What are Holiday Purchase Schemes?
Holiday purchase schemes can be a good incentive allowing employees to increase existing holiday entitlement as provided for in the employment contract. Such schemes are offered as part of a wider sweep of flexible benefits and enable staff to increase annual leave entitlement or sell excess leave via a salary sacrifice arrangement.
So, what do employers need to consider?
Although operated under a salary sacrifice arrangement, these types of flexible benefits are considered intangible benefits that are not impacted by the changes in the treatment of salary sacrifice schemes introduced in April 2017, in the form of Optional Renumeration Arrangements (OpRA).
When employees choose to buy additional leave, their gross pay is reduced for tax and NIC purposes but equally, if selling extra leave this will increase gross pay for tax and NIC.
Identifying potential risks
The main riskes to be aware of are:
- Breaching Statutory minimum annual leave entitlement
- Contradicting Company Policy or breaching employment contracts
- National Minimum Wage non-compliance
It is vital that employers ensure employees cannot sell leave which would reduce their annual entitlement to below the statutory minimum 5.6 weeks, capped at 28 days for full-time workers, or pro-rated for part-time workers.
Calculating extra leave should be in line with company policy. For full-time employees an amount that is equivalent to their normal regular pay. And for part-time workers this would be the equivalent of their pro-rated leave as expressed in days or hours.
Purchasing extra leave can lead to non-compliance issues in respective of the National Minimum Wage (NMW). Employers will be in breach of the rules if the employee’s pay falls below the set rates. Checks should be put in place to monitor this.
How to manage the process
Before agreeing to the purchase of extra leave you must assess the employees’ earnings in the relevant pay reference period to ensure it does not fall below the necessary limits in force as this is unlawful.
Given that these are voluntary schemes, where there is a potential NMW breach, discuss alternative options; such as a reduction in the number of days being requested. However, if the extra leave cannot be accommodated due to the level of basic earnings being at or near the NMW the request can be declined.
Remember the legal position in the UK as regards annual leave provides for workers to receive a minimum amount of annual leave to ensure a period of rest and relaxation away from their place of work, therefore anything above this is a benefit for the employee.
When handling terminations, rules relating to the recovery of overtaken annual leave must be stipulated in the contract of employment or under a separate agreement.
Problems can arise for employers when determining the recovery amount so you should ensure that statutory leave entitlement is monitored as this should be the first consideration when assessing basic entitlement and whether any holiday entitlement has been exceeded.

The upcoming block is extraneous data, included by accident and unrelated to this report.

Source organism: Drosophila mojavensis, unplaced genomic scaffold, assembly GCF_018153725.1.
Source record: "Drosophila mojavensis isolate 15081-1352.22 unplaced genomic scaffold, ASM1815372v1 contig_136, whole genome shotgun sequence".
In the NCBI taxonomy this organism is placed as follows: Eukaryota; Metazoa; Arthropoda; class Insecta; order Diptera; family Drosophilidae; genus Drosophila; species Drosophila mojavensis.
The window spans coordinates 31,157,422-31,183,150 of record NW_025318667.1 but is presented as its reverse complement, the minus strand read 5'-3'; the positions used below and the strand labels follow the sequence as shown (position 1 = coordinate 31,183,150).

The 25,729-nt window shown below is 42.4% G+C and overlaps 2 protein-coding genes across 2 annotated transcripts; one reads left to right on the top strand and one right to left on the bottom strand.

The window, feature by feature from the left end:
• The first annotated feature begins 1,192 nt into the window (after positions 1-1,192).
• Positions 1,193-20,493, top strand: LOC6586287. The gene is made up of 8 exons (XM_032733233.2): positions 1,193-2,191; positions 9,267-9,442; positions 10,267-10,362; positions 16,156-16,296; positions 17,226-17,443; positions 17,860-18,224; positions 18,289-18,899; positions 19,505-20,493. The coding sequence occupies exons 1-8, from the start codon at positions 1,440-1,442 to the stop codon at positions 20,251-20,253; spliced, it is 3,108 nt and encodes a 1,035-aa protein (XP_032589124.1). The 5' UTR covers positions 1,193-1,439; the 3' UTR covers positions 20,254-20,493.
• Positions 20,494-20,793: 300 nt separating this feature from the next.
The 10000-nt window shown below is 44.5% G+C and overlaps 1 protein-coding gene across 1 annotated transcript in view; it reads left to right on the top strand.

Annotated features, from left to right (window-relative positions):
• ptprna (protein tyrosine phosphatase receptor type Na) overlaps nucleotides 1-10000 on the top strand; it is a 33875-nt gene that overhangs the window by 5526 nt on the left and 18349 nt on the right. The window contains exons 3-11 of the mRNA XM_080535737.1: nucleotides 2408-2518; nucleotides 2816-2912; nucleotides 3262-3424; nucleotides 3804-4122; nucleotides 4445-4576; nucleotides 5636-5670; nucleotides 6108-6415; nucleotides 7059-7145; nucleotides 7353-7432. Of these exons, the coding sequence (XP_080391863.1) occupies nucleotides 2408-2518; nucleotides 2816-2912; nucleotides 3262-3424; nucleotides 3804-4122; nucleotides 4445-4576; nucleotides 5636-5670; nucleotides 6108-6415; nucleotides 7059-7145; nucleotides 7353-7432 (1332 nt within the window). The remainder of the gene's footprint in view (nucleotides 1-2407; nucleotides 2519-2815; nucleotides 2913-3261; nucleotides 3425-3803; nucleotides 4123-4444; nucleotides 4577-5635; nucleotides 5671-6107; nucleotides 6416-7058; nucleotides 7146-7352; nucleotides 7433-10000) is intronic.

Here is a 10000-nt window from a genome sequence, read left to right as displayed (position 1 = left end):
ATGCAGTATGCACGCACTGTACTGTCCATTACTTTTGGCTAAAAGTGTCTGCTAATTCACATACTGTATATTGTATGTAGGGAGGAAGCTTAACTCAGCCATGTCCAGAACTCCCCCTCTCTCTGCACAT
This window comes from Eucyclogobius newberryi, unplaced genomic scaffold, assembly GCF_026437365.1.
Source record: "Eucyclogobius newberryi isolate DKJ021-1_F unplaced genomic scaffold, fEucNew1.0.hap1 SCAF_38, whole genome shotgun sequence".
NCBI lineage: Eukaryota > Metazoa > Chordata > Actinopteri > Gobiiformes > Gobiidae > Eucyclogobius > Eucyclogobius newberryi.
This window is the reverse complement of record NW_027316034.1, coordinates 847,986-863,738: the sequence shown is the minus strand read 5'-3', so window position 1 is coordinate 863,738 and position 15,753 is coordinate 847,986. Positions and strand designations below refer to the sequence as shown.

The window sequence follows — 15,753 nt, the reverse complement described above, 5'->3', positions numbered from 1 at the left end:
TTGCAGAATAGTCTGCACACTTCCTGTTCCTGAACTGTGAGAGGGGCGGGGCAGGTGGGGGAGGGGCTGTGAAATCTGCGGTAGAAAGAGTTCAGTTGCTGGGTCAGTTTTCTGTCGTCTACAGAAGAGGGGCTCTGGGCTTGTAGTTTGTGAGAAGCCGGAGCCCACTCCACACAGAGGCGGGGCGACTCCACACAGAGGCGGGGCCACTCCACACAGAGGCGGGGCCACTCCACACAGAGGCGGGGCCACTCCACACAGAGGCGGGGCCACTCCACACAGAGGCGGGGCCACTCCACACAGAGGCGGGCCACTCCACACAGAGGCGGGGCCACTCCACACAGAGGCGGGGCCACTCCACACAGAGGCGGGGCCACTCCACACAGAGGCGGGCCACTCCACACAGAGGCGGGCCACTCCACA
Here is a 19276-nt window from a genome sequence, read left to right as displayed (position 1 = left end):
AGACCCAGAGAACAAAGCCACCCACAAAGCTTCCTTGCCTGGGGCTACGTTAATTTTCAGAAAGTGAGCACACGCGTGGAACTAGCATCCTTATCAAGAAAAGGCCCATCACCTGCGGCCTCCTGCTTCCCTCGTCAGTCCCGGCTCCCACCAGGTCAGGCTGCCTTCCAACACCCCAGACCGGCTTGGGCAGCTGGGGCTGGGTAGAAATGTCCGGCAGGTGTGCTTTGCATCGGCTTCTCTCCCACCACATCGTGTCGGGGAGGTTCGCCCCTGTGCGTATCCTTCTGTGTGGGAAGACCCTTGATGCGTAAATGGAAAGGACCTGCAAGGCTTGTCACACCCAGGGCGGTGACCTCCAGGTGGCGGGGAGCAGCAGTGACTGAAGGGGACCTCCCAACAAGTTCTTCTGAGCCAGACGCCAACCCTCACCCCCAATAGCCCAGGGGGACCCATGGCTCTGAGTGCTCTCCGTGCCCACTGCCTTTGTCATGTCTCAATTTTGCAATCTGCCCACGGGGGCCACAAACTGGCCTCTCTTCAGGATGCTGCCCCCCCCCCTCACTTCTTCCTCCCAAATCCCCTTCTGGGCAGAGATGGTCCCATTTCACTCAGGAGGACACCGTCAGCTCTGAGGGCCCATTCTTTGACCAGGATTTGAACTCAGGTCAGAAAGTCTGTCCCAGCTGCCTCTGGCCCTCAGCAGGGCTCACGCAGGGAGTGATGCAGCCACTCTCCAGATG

Extra leave that is purchased is entirely a matter for the employee to consider and manage, so if for some unknown reason the employee has not taken the extra leave acquired employers will need to address such issues as they arise.
Review your scheme periodically and update company policy to maintain the correct control levels continue to assess any risk areas and communicate any changes to line managers so that they can also ensure there is a clear directive across the business.
The Festive Incentive
In St Albans, where small businesses are the backbone of the local economy, attracting and retaining talent is crucial. During the holiday season, offering unique incentives like a Holiday Purchase Scheme can be a game-changer. This scheme allows employees to voluntarily "buy" additional paid holidays on top of their regular entitlement, injecting a dose of festive cheer and boosting employee morale.
By implementing a well-structured Holiday Purchase Scheme, St Albans' small businesses can tap into the festive spirit, boost employee morale, and solidify their position as desirable employers. The financial figures are just a starting point, and businesses can tailor the scheme to their specific needs and budget. Ultimately, the gift of additional time off can be a valuable investment in both employee happiness and business success. However, as an employer, if you are concerned or unsure about aspects of your scheme, seek legal advice to assist with drafting clear policies.
To illustrate the potential financial impact of the Holiday Purchase Scheme, let's consider an example:
Assuming an employee’s annual salary is £30,000 and they are entitled to 20 days of annual leave:
- Daily Rate: £30,000 / 260 working days = £115.38 per day
- Cost of Purchasing Additional Leave: £115.38 * 5 days = £576.92
In this example, for an investment of £576.92, the employee can purchase an additional 5 days of leave, providing them with extended time off.
The HMRC website doesn’t explain the specifics of Holiday Purchase Schemes, therefore advice is essential.
Contact Tena Wallace, HR & Payroll Director at Visionary Accountants, St Albans if you have any questions about Holiday Purchase Schemes.